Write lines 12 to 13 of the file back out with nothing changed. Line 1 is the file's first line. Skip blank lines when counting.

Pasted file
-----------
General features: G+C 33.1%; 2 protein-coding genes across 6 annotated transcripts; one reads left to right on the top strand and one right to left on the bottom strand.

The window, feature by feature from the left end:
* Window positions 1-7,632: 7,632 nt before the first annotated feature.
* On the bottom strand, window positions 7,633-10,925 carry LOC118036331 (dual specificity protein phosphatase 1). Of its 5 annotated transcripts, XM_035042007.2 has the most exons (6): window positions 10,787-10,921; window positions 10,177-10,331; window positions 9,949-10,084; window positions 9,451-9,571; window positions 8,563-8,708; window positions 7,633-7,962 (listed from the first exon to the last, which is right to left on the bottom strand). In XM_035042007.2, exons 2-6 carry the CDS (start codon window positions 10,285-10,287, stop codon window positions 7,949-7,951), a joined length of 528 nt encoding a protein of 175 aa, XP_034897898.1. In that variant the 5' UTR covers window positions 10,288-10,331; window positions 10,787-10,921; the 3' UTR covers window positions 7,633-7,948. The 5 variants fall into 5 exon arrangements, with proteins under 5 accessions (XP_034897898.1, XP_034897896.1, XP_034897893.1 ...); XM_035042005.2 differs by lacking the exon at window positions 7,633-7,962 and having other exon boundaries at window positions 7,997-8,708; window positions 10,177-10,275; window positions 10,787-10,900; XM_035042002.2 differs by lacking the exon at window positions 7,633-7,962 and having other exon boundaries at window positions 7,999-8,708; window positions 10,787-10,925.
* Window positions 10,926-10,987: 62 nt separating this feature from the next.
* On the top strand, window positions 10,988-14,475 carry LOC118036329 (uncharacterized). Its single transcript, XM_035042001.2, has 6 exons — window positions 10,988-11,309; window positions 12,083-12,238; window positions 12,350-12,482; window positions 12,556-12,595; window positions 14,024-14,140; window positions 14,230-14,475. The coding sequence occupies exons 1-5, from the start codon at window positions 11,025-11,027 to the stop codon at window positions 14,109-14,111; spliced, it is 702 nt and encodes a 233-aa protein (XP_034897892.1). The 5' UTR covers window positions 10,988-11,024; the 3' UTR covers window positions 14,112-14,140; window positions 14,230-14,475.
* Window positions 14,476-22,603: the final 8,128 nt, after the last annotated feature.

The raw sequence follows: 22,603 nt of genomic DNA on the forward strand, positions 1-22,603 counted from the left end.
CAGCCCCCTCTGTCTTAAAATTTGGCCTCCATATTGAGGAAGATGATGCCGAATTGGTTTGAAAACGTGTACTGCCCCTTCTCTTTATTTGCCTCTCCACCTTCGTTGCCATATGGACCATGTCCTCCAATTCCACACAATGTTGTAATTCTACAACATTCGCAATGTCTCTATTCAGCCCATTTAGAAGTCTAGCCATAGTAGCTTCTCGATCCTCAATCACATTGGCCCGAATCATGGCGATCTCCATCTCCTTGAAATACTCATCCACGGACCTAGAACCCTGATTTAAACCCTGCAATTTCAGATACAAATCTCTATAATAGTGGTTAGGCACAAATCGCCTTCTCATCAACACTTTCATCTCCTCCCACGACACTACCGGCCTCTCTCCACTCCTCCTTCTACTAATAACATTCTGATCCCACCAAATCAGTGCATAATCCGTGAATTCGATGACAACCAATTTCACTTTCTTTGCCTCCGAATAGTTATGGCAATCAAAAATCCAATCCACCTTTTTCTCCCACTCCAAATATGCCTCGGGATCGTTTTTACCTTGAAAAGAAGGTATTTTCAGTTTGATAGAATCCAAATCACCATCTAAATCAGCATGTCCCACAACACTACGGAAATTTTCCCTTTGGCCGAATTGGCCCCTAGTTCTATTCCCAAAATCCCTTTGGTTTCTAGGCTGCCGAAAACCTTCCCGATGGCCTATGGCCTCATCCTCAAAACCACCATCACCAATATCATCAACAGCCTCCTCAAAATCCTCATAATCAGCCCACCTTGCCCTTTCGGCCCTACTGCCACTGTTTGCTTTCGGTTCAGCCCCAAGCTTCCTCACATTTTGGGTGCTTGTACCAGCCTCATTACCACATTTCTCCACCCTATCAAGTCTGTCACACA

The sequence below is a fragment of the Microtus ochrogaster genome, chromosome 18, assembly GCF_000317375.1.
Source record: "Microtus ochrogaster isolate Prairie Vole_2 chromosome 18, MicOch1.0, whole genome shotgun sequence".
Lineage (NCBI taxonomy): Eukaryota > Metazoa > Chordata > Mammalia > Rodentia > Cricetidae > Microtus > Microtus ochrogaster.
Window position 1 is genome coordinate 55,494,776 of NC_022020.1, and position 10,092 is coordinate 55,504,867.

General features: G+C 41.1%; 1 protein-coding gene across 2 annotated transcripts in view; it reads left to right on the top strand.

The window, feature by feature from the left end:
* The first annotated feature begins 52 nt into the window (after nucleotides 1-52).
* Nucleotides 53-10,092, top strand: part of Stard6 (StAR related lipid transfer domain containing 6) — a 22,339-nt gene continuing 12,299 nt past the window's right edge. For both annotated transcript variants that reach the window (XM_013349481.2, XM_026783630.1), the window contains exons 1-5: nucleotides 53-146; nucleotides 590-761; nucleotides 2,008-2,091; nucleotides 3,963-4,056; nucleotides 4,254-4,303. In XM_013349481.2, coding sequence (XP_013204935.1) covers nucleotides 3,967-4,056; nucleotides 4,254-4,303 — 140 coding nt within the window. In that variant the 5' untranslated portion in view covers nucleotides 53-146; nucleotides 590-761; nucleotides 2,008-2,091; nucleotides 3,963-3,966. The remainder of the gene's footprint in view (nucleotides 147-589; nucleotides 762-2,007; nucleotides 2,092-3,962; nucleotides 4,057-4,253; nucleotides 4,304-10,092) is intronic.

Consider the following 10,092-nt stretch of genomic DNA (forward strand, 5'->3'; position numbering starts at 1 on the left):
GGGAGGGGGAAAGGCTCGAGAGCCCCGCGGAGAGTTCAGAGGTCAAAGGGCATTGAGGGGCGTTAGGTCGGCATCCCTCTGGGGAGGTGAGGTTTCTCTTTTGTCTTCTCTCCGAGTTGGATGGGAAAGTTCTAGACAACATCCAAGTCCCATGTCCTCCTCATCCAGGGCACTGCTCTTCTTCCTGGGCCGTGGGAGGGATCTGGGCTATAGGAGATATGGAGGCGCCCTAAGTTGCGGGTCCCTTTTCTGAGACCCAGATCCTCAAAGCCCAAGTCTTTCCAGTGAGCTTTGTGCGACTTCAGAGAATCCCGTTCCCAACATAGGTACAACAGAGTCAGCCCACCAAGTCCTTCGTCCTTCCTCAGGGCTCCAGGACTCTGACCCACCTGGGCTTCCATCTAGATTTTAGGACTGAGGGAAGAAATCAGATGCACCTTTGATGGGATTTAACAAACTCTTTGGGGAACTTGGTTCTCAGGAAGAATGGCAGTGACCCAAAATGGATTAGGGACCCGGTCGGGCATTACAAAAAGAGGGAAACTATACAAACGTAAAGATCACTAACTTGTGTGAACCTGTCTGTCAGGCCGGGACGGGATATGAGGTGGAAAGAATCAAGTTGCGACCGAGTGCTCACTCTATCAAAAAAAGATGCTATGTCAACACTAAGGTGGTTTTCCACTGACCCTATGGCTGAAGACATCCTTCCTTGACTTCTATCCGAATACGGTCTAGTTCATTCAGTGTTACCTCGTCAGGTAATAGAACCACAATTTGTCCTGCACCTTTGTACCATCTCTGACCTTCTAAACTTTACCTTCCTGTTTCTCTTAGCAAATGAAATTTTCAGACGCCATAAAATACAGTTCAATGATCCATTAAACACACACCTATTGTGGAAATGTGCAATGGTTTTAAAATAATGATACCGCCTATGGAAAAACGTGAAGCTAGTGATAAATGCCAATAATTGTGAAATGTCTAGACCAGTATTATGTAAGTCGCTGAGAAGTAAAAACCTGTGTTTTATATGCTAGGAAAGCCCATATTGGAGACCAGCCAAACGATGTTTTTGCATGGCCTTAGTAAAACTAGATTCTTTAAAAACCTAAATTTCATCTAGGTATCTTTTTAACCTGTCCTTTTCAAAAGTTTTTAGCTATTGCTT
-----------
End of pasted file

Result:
Lineage (NCBI taxonomy): Eukaryota > Metazoa > Chordata > Mammalia > Rodentia > Cricetidae > Microtus > Microtus ochrogaster.
Window position 1 is genome coordinate 55,494,776 of NC_022020.1, and position 10,092 is coordinate 55,504,867.